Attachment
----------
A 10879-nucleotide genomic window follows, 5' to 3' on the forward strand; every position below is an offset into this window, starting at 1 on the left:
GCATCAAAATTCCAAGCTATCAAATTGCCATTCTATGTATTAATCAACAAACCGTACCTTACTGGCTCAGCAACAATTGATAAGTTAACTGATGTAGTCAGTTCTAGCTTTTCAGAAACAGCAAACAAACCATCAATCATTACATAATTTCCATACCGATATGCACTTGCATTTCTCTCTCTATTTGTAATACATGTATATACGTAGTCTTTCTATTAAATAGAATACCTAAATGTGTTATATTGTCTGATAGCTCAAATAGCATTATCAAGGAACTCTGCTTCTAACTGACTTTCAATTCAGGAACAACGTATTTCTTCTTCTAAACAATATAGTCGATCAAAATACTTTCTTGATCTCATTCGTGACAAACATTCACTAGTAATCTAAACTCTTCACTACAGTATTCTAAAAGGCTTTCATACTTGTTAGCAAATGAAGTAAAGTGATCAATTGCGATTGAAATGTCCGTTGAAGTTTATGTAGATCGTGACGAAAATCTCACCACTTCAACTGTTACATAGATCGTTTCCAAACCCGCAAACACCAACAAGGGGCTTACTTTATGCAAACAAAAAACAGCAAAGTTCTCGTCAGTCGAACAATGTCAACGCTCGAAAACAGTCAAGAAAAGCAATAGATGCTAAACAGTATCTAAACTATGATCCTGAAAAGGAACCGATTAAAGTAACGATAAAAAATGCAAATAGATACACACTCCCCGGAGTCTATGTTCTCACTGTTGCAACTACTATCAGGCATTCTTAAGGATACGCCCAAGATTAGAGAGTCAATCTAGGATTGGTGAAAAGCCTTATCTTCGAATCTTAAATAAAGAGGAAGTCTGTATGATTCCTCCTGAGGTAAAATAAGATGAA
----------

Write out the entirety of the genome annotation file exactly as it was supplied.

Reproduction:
A 10879-nucleotide genomic window follows, 5' to 3' on the forward strand; every position below is an offset into this window, starting at 1 on the left:
GCATCAAAATTCCAAGCTATCAAATTGCCATTCTATGTATTAATCAACAAACCGTACCTTACTGGCTCAGCAACAATTGATAAGTTAACTGATGTAGTCAGTTCTAGCTTTTCAGAAACAGCAAACAAACCATCAATCATTACATAATTTCCATACCGATATGCACTTGCATTTCTCTCTCTATTTGTAATACATGTATATACGTAGTCTTTCTATTAAATAGAATACCTAAATGTGTTATATTGTCTGATAGCTCAAATAGCATTATCAAGGAACTCTGCTTCTAACTGACTTTCAATTCAGGAACAACGTATTTCTTCTTCTAAACAATATAGTCGATCAAAATACTTTCTTGATCTCATTCGTGACAAACATTCACTAGTAATCTAAACTCTTCACTACAGTATTCTAAAAGGCTTTCATACTTGTTAGCAAATGAAGTAAAGTGATCAATTGCGATTGAAATGTCCGTTGAAGTTTATGTAGATCGTGACGAAAATCTCACCACTTCAACTGTTACATAGATCGTTTCCAAACCCGCAAACACCAACAAGGGGCTTACTTTATGCAAACAAAAAACAGCAAAGTTCTCGTCAGTCGAACAATGTCAACGCTCGAAAACAGTCAAGAAAAGCAATAGATGCTAAACAGTATCTAAACTATGATCCTGAAAAGGAACCGATTAAAGTAACGATAAAAAATGCAAATAGATACACACTCCCCGGAGTCTATGTTCTCACTGTTGCAACTACTATCAGGCATTCTTAAGGATACGCCCAAGATTAGAGAGTCAATCTAGGATTGGTGAAAAGCCTTATCTTCGAATCTTAAATAAAGAGGAAGTCTGTATGATTCCTCCTGAGGTAAAATAAGATGAA